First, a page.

Elections 2014: Political parties gloss over environmenthttps://indianexpress.com/photos/picture-gallery-others/elections-2014-political-parties-gloss-over-environment/

Elections 2014: Political parties gloss over environment

Political parties campaigning for elections have all but ignored environmental issues.

As India faces certain water scarcity and ecological decline, the country's main political parties campaigning for elections have all but ignored environmental issues seen as crucial to India's vast rural majority, policy analysts say.
In this April 22, 2014 file photo, a Greater Adjutant Stork flies by a ragpicker looking for recyclable items at a garbage dump on the outskirts of Gauhati. (AP)

Environmentalists say the omission is alarming given the problems India faces. The World Bank estimates that environmental degradation costs India 5.7 percent of its annual gross domestic product, and causes a quarter of the country's 1.6 million deaths among children each year.
In this April 30, 2014 file photo, a woman walks through the bed of a dried rivulet carrying a bucket to fetch water from a nearby pond at Mayong village in Gauhati, Assam. (AP)

On Wednesday, the World Health Organization confirmed that India's capital, New Delhi, has the most polluted air in the world, according to data reported by 1,600 cities in 91 countries.
In this April 22, 2014 file photo, A man dresses after bathing amidst industrial effluence in the river Yamuna in New Delhi. (AP)

The three main national groups competing in the elections have published manifestos that touch on the environment, but say little about major problems such as worsening pollution or projections that the country will have only half the water supply it needs by 2030.
In this April 17, 2014 file photo, village women walk through a rice field towards a polling station to cast their votes in Shahbazpur Dor village in Amroha, Uttar Pradesh. (AP)

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Instead, politicians have focused on alleviating poverty, creating jobs and reviving the economy, all key concerns for voters as growth of India's gross domestic product flagged to 4.7 percent in the past year. The country's political parties are in the final stretch of a marathon, five-week vote, with results expected May 16.
In this July 6, 2012 file photo, residents crowd around a government tanker delivering drinking water because of short supply in running water taps in New Delhi. (AP)

Gujarat's Chief Minister Narendra Modi – aiming to become prime minister should his party win – has promised water flowing to every farm, ignoring that there simply may not be enough to go around.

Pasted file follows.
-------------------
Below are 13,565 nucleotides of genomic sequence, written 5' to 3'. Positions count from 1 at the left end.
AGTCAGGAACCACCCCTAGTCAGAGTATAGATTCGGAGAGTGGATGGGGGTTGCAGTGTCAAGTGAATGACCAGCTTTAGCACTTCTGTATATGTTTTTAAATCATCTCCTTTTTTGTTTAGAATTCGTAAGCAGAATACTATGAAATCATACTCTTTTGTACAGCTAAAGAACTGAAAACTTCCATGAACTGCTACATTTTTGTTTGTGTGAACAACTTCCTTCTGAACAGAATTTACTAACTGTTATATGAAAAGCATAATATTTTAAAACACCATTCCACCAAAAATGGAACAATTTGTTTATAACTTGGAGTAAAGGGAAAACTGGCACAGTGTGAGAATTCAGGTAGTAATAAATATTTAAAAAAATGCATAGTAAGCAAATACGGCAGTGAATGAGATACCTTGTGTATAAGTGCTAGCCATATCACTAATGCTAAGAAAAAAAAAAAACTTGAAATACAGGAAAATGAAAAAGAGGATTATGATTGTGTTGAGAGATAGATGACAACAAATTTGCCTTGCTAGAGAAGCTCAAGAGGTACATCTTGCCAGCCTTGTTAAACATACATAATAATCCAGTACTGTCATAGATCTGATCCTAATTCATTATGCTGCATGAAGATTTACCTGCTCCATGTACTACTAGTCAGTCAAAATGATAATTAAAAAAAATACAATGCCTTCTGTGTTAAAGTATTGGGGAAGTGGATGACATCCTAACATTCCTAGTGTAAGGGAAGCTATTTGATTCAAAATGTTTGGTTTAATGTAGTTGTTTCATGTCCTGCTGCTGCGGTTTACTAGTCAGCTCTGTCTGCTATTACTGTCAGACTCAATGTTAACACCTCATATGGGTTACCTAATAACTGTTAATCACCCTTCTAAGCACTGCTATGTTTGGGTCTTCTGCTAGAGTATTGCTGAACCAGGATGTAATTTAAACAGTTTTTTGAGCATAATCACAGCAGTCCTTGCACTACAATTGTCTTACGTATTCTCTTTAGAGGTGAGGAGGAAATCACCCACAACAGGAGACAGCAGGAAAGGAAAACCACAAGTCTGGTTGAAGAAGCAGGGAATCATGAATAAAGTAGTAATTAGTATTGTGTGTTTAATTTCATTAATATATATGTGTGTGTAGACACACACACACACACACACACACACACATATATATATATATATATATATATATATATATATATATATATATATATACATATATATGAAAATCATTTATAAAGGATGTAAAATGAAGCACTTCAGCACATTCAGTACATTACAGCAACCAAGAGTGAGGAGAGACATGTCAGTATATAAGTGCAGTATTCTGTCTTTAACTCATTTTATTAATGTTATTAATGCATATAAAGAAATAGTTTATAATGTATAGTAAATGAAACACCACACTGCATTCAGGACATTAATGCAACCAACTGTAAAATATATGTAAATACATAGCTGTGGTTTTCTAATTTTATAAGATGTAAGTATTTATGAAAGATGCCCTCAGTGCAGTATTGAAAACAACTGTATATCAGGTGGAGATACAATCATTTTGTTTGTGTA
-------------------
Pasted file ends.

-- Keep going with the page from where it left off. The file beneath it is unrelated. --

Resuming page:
Children, wearing BJP prime ministerial candidate Narendra Modi’s mask, walk along a road in Varanasi on May 8. (PTI)

Arvind Kejriwal, leader of the upstart Aam Aadmi Party, vows to work for a sewage system and a cleaner Ganges River in the Hindu holy city of Varanasi in Uttar Pradesh. He and his party say little more on public health or the environment, except that such issues must be decided in concert with local governments.
AAP Convenor Arvind Kejriwal during the Ganga Aarti in Varanasi on May 8. (PTI)

Varanasi's voters are doubtful. "As soon as they are voted in, they head back to Delhi, forgetting the problems of this city,'' textile trader Ahmed Zahir said. The ruling Congress party has focused on pledging relief for pervasive poverty while promising to make it easier for industrial projects to clear environmental hurdles.
Congress supporter waves during Congress election campaign rally in Berhampore, West Bengal on May 9. (PTI)

The major parties discuss water in their manifestos, but not in ways that satisfy environmentalists. Congress and AAP briefly say water should be a legal right, though Congress contradicts that by also discussing water pricing.
AAP supporters at an election campaign rally in Varanasi on May 8. (PTI)

The BJP is the only party to mention water scarcity predictions in its manifesto, but it proposes expensive solutions – desalination plants and river-linking – without saying where the money would come from.
A supporter of BJP holds up a mask of their prime ministerial candidate Narendra Modi in Varanasi on May 8. (AP)

"These politicians, they say `The Ganges is my mother. We will save her.' But it's a meaningless slogan, said in every election,'' said water conservationist Rajendra Singh.
In this picture BJP candidate Hema Malini pours milk to worship River Yamuna at Vishram Ghat on March 27. (PTI)

Environmentalists are particularly concerned about the BJP's intention to link India's rivers to alleviate drought, saying it would likely exacerbate water scarcity, particularly if the seasonal monsoon becomes more erratic with climate change as is predicted.
A supporter during BJP PM candidate Narendra Modi's during an election road show in Varanasi on May 8. (PTI)